Process only the minimum amount of consumer personal information

CPRA is the first ever US state data protection law to introduce the data minimization principle. It requires you to process only the minimum necessary to fulfill the processing purposes. Therefore, ensure that you process only the data you must process to reach your goals and no more than that.

Update your privacy notices

You need to provide multiple privacy notices to your consumers, the most important of which must be provided at the moment of data collection. It must include the following:

  • The categories of personal information that you process
  • The purpose of processing consumer data
  • Processing of sensitive personal information processing
  • Categories of third parties with whom data is shared
  • Consumer rights
  • How to opt-out of the sale of personal information
  • How to limit the processing of their sensitive data
  • Data retention period
  • The effective date of the notice and other information.

Other notices include the notice on the sale of personal information and financial incentives.

Update your privacy policy

CPRA introduces new rights and some new general duties for businesses. These have to be part of your privacy policy. CPRA and CCPA privacy policy requirements are very similar, yet you may need to make some tweaks to accommodate the new CRPA requirements. Make sure you do it.

Ensure that you process personal data for adequate purposes

The purpose limitation principle in CPRA requires you to process adequate amounts of consumers’ personal information for your processing purposes. You should not process data that doesn’t fit the purpose. For example, you cannot collect and process phone numbers in cases where you need to process only email addresses.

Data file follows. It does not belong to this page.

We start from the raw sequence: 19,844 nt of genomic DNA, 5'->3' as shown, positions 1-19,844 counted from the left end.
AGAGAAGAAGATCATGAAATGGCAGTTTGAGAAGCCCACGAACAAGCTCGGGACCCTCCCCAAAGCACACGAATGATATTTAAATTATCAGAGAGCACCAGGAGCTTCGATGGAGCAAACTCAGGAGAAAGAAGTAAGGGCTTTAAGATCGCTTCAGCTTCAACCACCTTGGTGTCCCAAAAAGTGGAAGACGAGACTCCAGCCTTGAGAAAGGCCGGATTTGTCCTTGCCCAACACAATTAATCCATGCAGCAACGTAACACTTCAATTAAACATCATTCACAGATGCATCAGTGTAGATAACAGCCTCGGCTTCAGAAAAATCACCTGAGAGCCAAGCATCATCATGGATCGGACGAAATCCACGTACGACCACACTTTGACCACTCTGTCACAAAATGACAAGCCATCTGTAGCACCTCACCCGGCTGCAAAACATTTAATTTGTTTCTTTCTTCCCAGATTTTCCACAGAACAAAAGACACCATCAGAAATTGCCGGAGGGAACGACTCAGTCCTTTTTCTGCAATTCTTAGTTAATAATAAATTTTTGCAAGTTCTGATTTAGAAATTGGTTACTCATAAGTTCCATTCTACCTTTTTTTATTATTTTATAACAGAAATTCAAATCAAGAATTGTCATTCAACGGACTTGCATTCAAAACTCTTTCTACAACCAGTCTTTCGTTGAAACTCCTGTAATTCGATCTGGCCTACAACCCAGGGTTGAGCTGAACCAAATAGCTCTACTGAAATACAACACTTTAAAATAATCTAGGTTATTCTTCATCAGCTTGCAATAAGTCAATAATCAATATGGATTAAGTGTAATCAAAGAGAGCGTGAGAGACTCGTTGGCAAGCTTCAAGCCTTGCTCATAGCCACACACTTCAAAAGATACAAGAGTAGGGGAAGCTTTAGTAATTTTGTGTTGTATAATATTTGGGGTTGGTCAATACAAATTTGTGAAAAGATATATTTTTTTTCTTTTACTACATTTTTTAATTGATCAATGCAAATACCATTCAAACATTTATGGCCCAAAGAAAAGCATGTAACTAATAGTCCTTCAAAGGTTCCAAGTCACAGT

Collect consent for processing the already-obtained data for a new purpose

You have collected and processed some personal information for the purposes you have listed in your privacy policy. Now you want to process the same data for a new purpose. You must obtain consumers’ consent before processing the data.

Establish a data retention policy

You must only store personal data for a while. You have to delete the personal information you don’t need anymore. Establishing a data retention policy is an excellent first step toward compliance with the retention requirements of the CPRA (CPRA Full Text Summary). In the policy, you need to list all the categories of personal information you process, the purpose of processing it, and the length of time you plan to store it before removing it from your servers.